Never before have so many people lost their jobs so quickly. The hope is, though, that the worst might be behind us. First-time unemployment benefits have been declining since mid-March. That's a good sign. But the overall volume of these layoffs is still really hard to grasp.

Another thing to consider, continuing claims. The total number of people receiving jobless benefits, that rose a little bit last week. We want to see that number falling before we're sure that the hiring has begun again.

This is just a weekly snapshot. We'll get the monthly look tomorrow with the May jobs report. That's forecast to be another 8.5 million job losses in May and an unemployment rate that could reach 20 percent -- John?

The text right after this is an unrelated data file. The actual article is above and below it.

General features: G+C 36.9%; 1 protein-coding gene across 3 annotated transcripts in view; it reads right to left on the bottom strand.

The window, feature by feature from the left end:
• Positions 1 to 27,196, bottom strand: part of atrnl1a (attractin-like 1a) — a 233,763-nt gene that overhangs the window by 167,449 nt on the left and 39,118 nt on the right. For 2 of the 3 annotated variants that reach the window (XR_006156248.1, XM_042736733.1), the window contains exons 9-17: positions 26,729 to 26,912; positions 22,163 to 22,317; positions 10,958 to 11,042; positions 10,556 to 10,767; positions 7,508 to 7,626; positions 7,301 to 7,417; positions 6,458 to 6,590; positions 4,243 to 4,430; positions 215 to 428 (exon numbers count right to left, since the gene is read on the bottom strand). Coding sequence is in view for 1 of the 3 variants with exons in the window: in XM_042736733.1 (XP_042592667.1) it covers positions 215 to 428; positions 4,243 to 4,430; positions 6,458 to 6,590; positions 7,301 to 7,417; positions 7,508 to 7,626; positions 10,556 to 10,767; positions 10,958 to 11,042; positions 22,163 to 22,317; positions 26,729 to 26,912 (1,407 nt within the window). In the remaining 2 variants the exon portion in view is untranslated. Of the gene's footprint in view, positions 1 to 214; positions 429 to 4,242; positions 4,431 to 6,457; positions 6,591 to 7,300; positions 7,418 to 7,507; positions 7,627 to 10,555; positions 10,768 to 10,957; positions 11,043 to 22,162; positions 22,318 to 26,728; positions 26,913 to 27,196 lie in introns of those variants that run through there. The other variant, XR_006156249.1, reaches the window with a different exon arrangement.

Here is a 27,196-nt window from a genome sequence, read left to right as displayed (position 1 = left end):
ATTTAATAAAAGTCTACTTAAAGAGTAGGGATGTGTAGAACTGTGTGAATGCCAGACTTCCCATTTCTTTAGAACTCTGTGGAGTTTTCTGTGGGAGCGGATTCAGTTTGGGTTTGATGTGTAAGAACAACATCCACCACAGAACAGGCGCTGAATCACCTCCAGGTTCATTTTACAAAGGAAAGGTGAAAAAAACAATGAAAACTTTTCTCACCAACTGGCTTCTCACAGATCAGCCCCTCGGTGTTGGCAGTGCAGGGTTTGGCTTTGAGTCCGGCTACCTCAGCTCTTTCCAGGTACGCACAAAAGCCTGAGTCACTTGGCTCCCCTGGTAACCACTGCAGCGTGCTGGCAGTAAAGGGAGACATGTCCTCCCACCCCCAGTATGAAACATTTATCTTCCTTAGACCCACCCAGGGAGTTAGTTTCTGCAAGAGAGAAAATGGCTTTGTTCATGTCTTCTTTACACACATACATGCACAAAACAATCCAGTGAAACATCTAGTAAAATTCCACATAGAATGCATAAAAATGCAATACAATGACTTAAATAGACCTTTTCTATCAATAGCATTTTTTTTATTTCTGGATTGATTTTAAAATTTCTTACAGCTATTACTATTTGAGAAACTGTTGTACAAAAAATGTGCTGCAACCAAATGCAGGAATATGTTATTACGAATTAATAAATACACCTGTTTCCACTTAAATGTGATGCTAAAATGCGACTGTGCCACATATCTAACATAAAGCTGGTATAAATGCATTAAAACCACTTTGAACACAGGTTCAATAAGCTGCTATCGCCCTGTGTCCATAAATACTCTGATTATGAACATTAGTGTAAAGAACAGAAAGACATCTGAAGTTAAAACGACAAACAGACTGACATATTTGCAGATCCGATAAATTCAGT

KING: Tough day today. Be a tougher day tomorrow.

Christine Romans, thank you so much.

President Trump retweeting his own tweets today. He wants to make sure you know he's mad at his former defense secretary, James Mattis. The president says Mattis, who is a retired four-star Marine general, in the president's view, he lacked military strength. And President Trump making clear he didn't like his leadership style when he served in the cabinet.

The president's Twitter counter punch is a familiar tactic but don't allow yourself to just to file this one away as another amusing or annoying but otherwise not very meaningful Trump tantrum.

The president is mad because Secretary Mattis delivered a stinging rebuke of how the commander-in-chief is reacting to the George Floyd killing.

In a statement posted in "The Atlantic," James Mattis described President Trump as the first president in his lifetime who, quote, "does not try to unite the American people."